Having even a small number of people use marijuana medically could still be a valuable source of information, but apparently the government does not want to know what it might find out. Some of the people in this program have glaucoma, which has been stabilized for years by their medical marijuana use. Nonetheless, the government has never made this information available to ophthalmologists. At the recent NIH Workshop on Medical Marijuana only the presence of the doctor for one of the glaucoma patients brought out the information about its use.

The existence of this program with its eight beneficiaries proves several things:

Q: Is marijuana really harmless, like everyone has been saying?

A: This is an example of what logic texts call a "strawman" argument, an easily knocked down target that its opponents have set up to make it appear that they are defeating their enemy. We frequently hear prohibitionist propagandists like Dona Shalala say that the "latest research" proves that "marijuana isn't harmless, like everyone has been saying." This then refutes the arguments against arresting marijuana users, because these arguments are based on the assumption that marijuana is harmless.

There are two problems with this line.

First, as a "strawman" it misrepresents the position of the anti-prohibitionists. The arguments against arresting marijuana users are not based on the assumption that marijuana is "harmless." Nothing is harmless for everyone, under all circumstances, and at all doses.

Second, it is particularly ironic that those who say that making marijuana available for medical use would "send the wrong message to children" don't seem to hear their own words. If only "the latest research" has proven that marijuana isn't harmless, then it must be pretty safe. Besides "harmlessness" does not particularly appeal to adolescents.

Finally, consider the meaning of the words "harmless," "safe," and "dangerous." These are relative terms as we use them in everyday life. Riding a bicycle is "safe," but many people are killed in bicycle accidents every year. Drinking pure water is surely "harmless," but a few people die every year from drinking too much water. It upsets the body's electrolytic balance, and the heart stops beating. In this relative context, compared to other substances, marijuana is clearly not "dangerous," but this does not mean that it is absolutely "harmless."

This is a frequently unasked question: Is being arrested "harmless?" Actually, it can be quite "dangerous." What is the latest research on that?

Q: Many other substances have been touted as miracle cures which then turned out to be worthless or even dangerous, so how do we know that this will not be the case with marijuana?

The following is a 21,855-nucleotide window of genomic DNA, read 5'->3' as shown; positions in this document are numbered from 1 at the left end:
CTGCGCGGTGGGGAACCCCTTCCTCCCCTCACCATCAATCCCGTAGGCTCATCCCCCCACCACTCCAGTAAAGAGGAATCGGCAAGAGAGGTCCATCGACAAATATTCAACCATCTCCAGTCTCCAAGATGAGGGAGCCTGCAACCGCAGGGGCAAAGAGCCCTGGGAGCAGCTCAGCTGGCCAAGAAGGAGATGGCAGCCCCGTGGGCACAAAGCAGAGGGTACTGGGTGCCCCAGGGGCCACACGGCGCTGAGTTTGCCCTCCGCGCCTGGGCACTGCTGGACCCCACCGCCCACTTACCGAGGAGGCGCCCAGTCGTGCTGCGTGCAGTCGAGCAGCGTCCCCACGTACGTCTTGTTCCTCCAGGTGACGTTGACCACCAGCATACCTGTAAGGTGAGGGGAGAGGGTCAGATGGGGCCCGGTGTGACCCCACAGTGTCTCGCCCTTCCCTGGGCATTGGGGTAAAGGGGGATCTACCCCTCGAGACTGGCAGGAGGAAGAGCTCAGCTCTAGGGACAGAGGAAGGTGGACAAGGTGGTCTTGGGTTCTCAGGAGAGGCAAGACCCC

A: This question was raised at the NIH Workshop on Medical Marijuana and in a letter to the Editor of the New England Journal of Medicine in response to his editorial calling for medical access to marijuana for the seriously ill. The comparison is usually made to Laetrile or some other purported cancer cure.

The FDA's power to require proof of efficacy is not based simply on the desire to prevent monetary fraud. If people suffering from cancer or some other serious disease take a fraudulent "cure," they may die as a consequence of not having taken a valid medical treatment. Fair enough.

However, no one is claiming that marijuana "cures" anything. What marijuana offers is symptomatic relief. It works to overcome or lessen pain, to stop nausea, to stimulate the appetite, to prevent muscle spasms, to lower eye fluid pressure in glaucoma, etc. With the partial exception of glaucoma, this symptomatic relief is immediately apparent to the patient even more than to the doctors.

In its use in relief of stress, depression or other psychological problems, the benefit may be even more subjective, but these are recognized medical conditions on which Americans spend billions of dollars every year on pharmaceuticals such as Prozac, Valium, etc.

In short, the comparison to "false cures" is simply irrelevant to the medical marijuana issue, but the fact that it is raised demonstrates a lack of understanding of the subject.

As for marijuana being "dangerous," this is a relative term. Most medications are acknowledged to be far more "dangerous" than even the most passionate prohibitionists claim marijuana to be.

Q: Why would anyone want to smoke a medicine? Isn't smoking per se bad for you?